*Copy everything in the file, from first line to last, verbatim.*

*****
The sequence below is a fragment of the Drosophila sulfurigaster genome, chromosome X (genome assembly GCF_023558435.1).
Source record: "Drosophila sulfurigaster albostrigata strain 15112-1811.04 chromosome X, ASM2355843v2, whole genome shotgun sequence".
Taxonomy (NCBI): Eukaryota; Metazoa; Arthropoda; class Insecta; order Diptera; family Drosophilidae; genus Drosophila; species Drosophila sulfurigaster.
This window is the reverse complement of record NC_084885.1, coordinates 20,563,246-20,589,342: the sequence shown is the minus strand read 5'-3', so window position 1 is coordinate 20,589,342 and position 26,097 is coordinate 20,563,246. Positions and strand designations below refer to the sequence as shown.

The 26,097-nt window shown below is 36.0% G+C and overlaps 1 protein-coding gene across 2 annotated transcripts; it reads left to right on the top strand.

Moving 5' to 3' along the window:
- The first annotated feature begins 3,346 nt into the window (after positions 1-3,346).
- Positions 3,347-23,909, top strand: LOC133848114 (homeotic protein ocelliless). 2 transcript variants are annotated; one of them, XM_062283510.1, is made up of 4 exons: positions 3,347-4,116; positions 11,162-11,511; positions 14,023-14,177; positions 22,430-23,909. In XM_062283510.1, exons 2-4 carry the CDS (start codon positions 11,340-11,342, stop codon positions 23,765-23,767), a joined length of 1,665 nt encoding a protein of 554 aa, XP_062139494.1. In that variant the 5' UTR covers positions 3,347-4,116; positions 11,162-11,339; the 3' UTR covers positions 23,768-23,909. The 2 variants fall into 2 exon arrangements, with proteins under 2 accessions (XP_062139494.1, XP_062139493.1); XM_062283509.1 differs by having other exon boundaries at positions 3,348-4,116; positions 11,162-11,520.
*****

The sequence below is a fragment of the Drosophila sulfurigaster genome, chromosome X (genome assembly GCF_023558435.1).
Source record: "Drosophila sulfurigaster albostrigata strain 15112-1811.04 chromosome X, ASM2355843v2, whole genome shotgun sequence".
Taxonomy (NCBI): Eukaryota; Metazoa; Arthropoda; class Insecta; order Diptera; family Drosophilidae; genus Drosophila; species Drosophila sulfurigaster.
This window is the reverse complement of record NC_084885.1, coordinates 20,563,246-20,589,342: the sequence shown is the minus strand read 5'-3', so window position 1 is coordinate 20,589,342 and position 26,097 is coordinate 20,563,246. Positions and strand designations below refer to the sequence as shown.

The 26,097-nt window shown below is 36.0% G+C and overlaps 1 protein-coding gene across 2 annotated transcripts; it reads left to right on the top strand.

Moving 5' to 3' along the window:
- The first annotated feature begins 3,346 nt into the window (after positions 1-3,346).
- Positions 3,347-23,909, top strand: LOC133848114 (homeotic protein ocelliless). 2 transcript variants are annotated; one of them, XM_062283510.1, is made up of 4 exons: positions 3,347-4,116; positions 11,162-11,511; positions 14,023-14,177; positions 22,430-23,909. In XM_062283510.1, exons 2-4 carry the CDS (start codon positions 11,340-11,342, stop codon positions 23,765-23,767), a joined length of 1,665 nt encoding a protein of 554 aa, XP_062139494.1. In that variant the 5' UTR covers positions 3,347-4,116; positions 11,162-11,339; the 3' UTR covers positions 23,768-23,909. The 2 variants fall into 2 exon arrangements, with proteins under 2 accessions (XP_062139494.1, XP_062139493.1); XM_062283509.1 differs by having other exon boundaries at positions 3,348-4,116; positions 11,162-11,520.